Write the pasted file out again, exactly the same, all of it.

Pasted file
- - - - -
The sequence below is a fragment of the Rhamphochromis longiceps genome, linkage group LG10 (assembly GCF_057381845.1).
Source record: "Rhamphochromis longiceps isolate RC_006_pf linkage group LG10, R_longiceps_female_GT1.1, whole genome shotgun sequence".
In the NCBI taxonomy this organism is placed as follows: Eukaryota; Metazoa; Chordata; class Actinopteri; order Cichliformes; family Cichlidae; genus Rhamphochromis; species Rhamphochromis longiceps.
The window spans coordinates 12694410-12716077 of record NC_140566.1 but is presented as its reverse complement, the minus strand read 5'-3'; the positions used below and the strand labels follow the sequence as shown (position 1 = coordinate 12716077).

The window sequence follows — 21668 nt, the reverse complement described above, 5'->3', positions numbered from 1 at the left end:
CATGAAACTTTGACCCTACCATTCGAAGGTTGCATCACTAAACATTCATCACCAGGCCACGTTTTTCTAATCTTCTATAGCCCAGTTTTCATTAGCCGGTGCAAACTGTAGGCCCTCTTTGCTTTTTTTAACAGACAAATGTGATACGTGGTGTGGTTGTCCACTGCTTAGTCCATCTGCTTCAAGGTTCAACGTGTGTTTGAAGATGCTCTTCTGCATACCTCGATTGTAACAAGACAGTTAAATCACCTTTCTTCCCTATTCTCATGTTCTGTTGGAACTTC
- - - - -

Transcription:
The sequence below is a fragment of the Rhamphochromis longiceps genome, linkage group LG10 (assembly GCF_057381845.1).
Source record: "Rhamphochromis longiceps isolate RC_006_pf linkage group LG10, R_longiceps_female_GT1.1, whole genome shotgun sequence".
In the NCBI taxonomy this organism is placed as follows: Eukaryota; Metazoa; Chordata; class Actinopteri; order Cichliformes; family Cichlidae; genus Rhamphochromis; species Rhamphochromis longiceps.
The window spans coordinates 12694410-12716077 of record NC_140566.1 but is presented as its reverse complement, the minus strand read 5'-3'; the positions used below and the strand labels follow the sequence as shown (position 1 = coordinate 12716077).

The window sequence follows — 21668 nt, the reverse complement described above, 5'->3', positions numbered from 1 at the left end:
CATGAAACTTTGACCCTACCATTCGAAGGTTGCATCACTAAACATTCATCACCAGGCCACGTTTTTCTAATCTTCTATAGCCCAGTTTTCATTAGCCGGTGCAAACTGTAGGCCCTCTTTGCTTTTTTTAACAGACAAATGTGATACGTGGTGTGGTTGTCCACTGCTTAGTCCATCTGCTTCAAGGTTCAACGTGTGTTTGAAGATGCTCTTCTGCATACCTCGATTGTAACAAGACAGTTAAATCACCTTTCTTCCCTATTCTCATGTTCTGTTGGAACTTC